Pretoria – Government has prioritised border control and security to deter illegal immigration, says President Cyril Ramaphosa.
“We proceed from the principle, as does every other sovereign state that all who live in South Africa must be legally permitted to do so. Police and immigration officials who take bribes in return for making cases go away, for releasing impounded goods or for issuing fraudulent documents must be dealt with firmly,” the President said.
He was speaking on Wednesday at a Joint Sitting of the National Assembly and National Council of Provinces.
The President called for a Joint Sitting to focus the attention of elected public representatives and the nation at large on the crisis of gender-based violence and femicide.
“We know that our people are concerned about illegal immigration, and about some foreign nationals being involved in crime. We understand the concerns of local businesses struggling to compete against counterfeit goods being sold at prices they cannot match.
“We share your frustration that some South African employers are employing foreigners over locals to undercut wages, turning worker against worker,” President Ramaphosa said.
The President said all who operate businesses in this country must be registered and meet the requirements of the law.
“We should consider, as many other countries have, the regulation of how foreign nationals can own and participate in certain types of businesses within the small and medium enterprise sector,” the President said.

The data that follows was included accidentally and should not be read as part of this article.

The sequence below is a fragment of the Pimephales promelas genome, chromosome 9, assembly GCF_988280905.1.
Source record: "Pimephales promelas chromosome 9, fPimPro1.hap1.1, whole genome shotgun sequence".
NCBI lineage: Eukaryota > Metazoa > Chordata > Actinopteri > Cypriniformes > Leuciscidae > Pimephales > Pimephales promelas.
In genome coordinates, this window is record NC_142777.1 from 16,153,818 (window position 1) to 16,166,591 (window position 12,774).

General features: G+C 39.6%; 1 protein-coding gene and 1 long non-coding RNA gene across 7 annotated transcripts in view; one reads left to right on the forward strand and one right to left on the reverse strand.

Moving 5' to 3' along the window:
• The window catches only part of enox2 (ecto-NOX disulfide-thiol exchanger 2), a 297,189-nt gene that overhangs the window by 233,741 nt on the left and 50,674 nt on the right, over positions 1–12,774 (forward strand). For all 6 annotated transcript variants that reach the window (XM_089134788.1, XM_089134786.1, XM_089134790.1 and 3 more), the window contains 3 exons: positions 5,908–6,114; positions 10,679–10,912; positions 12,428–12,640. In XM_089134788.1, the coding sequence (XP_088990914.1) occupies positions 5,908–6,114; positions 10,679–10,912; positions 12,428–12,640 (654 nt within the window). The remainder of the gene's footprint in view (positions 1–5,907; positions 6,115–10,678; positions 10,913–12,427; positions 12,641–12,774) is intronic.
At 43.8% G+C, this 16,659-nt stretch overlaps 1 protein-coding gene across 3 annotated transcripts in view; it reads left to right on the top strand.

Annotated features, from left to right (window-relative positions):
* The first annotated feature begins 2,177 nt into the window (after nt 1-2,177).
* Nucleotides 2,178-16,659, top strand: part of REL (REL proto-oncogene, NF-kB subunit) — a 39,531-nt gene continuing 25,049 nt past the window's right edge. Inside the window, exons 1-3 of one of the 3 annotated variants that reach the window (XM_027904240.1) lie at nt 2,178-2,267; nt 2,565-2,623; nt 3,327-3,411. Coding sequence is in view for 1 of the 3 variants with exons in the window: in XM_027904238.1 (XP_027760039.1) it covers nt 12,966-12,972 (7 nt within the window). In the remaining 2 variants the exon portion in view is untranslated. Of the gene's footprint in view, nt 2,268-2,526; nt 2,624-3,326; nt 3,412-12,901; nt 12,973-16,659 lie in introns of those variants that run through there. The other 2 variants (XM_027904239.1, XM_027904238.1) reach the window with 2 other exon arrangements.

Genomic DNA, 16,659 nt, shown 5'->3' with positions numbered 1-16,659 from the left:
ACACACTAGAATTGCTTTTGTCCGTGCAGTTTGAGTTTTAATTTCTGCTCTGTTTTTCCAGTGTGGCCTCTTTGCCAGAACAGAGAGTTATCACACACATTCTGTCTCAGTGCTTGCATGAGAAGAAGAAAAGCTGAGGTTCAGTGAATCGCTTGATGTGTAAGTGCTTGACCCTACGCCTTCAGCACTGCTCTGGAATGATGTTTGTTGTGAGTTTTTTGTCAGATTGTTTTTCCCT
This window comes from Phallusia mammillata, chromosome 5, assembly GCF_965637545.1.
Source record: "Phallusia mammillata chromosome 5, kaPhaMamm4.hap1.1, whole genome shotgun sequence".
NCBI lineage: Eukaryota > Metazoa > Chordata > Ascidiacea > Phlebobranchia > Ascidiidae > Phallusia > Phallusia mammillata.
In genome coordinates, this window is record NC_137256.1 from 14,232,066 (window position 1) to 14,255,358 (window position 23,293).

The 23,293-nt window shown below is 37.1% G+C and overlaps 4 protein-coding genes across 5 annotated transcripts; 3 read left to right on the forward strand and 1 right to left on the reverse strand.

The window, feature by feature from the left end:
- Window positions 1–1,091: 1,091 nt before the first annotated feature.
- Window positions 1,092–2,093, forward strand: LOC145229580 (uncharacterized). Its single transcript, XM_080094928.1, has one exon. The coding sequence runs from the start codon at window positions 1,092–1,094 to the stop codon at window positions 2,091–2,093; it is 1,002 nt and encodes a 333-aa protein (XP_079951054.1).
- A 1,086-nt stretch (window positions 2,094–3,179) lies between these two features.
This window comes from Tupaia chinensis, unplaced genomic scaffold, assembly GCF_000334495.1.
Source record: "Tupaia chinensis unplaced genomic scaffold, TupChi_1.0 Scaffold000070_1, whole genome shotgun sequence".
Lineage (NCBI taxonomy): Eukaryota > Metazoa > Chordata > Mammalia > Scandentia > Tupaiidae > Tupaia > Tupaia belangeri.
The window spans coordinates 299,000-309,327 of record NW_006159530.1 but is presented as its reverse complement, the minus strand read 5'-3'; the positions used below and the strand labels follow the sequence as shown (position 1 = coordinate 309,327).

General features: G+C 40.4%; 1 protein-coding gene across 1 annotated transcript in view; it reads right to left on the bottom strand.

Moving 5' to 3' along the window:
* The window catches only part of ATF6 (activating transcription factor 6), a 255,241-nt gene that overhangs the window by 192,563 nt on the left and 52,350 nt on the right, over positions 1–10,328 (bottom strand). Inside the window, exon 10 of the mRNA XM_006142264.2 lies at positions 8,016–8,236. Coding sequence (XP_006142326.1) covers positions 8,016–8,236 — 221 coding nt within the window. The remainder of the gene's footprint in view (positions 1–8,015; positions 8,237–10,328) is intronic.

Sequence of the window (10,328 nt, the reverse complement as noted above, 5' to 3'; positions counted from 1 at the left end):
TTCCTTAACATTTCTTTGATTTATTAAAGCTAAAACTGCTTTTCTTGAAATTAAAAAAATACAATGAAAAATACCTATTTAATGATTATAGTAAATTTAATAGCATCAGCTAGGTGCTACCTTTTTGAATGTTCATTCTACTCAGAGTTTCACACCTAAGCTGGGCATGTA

He said the recent public violence directed against both foreign nationals and South Africans exposed not only the levels of intolerance in society but also the extent of the frustrations of many about their social and economic conditions.
The President said there is no place for xenophobia and criminality, whether it is committed by foreigners or locals in the country.
“We are going to work with local and international humanitarian organisations as well as the various diaspora forums on an initiative to tackle xenophobia and intolerance. Such a campaign must be aimed at eradicating stereotypes, encouraging cross-cultural understanding and promoting social cohesion,” he said.
The President said South Africa was built on the labour of not just South Africans, but migrants from India, from China, and from the entire Southern African region.
“We are a diverse multi-cultural society that draws on the rich experiences and capabilities of people from across the continent and across the world.
“In responding to these acts of violence and criminality, we must address both the intolerance and the frustration. As we tackle racism and xenophobia, so too must we reinvigorate our efforts to grow an economy that is inclusive and build a state that is capable and developmental,” he said.
The President said South Africans must embrace African integration and the benefits it will bring to the economy and the country’s neighbours.
“The African Continental Free Trade Area will fundamentally reshape the economies of our continent, and we need to be prepared to take advantage of the opportunities that will be created,” President Ramaphosa said.